I hope this beast does not exist in England (I suspect it does not), it's a huge problem for anyone trying to grow significant amounts of legumes, at least in the Phaseolus and to a lesser extent in the Vigna families. I will probably go more heavily on Pisum and Fava next year.

    Bookmark   September 30, 2012 at 11:33AM
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flora_uk(SW UK 8/9)

No, no MBBs here.

I do not grow P vulgaris much at all since my plot is fairly heavy clay and it is not very sunny. The average MAXIMUM August temperature where I live is 69f with about 3 inches of rain. I grow bush beans sometimes but since runners are so easy and so successful there is little point struggling to grow P vulgaris in our wet gloomy summers. I've tried pole P vulgaris too, but again the yield is so low that I don't bother any more.

There is no tradition here of growing beans for shellies, except of course, favas, and very few people grow beans for drying either, and certainly not commercially. All the dried beans in the shops are imported. I imagine that the weather is just too fickle for reliable crops of beans for drying. I once grew some Borlottis but ended up up with just handful of dried beans. Even if they did produce good crops I don't have the space to grow worthwhile quantities.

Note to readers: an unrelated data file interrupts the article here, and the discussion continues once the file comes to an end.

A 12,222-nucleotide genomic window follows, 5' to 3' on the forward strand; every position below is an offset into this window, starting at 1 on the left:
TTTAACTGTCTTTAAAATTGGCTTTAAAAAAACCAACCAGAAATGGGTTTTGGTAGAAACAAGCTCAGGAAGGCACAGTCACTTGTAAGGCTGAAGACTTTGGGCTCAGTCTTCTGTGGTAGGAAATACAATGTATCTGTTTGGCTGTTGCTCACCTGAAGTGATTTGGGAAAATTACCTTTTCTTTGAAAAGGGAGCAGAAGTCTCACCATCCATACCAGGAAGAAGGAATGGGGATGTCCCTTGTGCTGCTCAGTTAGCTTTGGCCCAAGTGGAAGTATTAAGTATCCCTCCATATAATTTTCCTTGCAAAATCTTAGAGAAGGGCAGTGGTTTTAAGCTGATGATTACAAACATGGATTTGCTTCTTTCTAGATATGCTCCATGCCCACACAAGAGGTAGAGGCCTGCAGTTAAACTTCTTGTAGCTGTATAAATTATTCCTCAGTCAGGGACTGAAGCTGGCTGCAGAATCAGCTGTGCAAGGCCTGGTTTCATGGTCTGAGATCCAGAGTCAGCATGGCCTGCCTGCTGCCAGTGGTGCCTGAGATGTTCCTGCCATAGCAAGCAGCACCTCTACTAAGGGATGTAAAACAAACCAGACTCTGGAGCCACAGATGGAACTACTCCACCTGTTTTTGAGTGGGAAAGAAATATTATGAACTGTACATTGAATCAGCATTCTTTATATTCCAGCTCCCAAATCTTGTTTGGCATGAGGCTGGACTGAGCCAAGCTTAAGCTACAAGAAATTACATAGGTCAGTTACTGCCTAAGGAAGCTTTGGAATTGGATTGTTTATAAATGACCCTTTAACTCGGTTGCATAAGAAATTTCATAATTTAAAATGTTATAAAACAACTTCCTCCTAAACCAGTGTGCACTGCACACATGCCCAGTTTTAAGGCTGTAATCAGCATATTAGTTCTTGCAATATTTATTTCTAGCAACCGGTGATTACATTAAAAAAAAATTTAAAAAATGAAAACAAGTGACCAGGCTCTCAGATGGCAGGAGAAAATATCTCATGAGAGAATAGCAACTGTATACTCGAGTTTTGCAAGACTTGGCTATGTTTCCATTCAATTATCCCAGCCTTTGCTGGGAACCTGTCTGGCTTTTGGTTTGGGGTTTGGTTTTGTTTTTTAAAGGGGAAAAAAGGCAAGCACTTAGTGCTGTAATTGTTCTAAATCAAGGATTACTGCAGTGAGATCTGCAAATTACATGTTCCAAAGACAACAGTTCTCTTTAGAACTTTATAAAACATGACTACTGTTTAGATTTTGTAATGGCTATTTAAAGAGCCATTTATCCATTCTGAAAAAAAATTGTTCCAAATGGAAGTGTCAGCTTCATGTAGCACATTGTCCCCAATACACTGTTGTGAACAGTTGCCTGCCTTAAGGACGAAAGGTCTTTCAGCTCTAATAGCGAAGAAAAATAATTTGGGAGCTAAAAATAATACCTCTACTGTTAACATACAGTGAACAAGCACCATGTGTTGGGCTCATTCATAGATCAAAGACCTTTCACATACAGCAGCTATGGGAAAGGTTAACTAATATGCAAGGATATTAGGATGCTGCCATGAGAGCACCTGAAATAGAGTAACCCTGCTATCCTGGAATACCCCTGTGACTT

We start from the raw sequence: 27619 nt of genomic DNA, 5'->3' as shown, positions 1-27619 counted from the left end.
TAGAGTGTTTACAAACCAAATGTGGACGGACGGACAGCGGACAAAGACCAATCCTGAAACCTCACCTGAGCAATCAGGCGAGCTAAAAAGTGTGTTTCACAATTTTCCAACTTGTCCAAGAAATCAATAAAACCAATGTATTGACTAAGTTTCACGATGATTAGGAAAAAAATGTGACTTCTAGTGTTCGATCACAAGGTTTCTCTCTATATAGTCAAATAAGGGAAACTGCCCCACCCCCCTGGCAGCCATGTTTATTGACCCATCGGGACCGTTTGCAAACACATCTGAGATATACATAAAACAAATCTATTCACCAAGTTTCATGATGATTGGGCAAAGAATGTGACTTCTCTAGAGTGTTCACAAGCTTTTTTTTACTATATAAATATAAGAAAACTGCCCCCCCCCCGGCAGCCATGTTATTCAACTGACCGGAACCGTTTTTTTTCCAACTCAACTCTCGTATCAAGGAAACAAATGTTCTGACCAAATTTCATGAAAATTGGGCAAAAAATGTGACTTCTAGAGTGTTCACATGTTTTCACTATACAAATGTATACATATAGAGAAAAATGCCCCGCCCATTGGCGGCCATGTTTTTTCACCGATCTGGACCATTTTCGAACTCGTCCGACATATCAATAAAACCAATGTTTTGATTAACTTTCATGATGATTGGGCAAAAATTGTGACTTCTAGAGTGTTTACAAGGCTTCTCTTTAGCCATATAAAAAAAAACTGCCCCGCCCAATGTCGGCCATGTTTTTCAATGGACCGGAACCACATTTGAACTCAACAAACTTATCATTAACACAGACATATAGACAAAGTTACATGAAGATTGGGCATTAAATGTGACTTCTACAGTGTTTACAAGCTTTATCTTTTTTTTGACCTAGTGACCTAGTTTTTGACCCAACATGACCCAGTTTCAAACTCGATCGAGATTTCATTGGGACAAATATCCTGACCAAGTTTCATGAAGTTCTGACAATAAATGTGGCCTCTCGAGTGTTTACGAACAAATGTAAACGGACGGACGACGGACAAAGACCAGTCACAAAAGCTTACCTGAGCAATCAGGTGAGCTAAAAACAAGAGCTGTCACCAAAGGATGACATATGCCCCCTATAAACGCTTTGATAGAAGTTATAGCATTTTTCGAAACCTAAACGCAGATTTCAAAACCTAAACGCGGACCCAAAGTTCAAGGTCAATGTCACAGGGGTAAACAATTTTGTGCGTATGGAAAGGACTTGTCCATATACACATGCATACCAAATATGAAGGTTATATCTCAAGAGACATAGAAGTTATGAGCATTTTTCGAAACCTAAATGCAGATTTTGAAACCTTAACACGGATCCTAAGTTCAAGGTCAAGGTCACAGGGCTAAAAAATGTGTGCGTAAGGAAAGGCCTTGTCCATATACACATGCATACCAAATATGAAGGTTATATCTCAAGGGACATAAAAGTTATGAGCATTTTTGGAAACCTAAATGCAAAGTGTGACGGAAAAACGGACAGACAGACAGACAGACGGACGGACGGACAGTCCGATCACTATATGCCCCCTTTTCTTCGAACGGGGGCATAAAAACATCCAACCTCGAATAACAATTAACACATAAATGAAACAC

Bookmark   September 30, 2012 at 12:00PM
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pnbrown

"I imagine that the weather is just too fickle for reliable crops of beans for drying"

Hence good old pea-soup in the old days, aye? Peas must grow like gang-busters there. They also produce pretty well in southern new england, luckily for the Puritans, since that is all they had for legumes at first. I think they acquired P. vulgaris from the locals eventually but not as quickly as they did maize. I wonder if P.coccinus didn't reach england before it did new england?

    Bookmark   September 30, 2012 at 9:49PM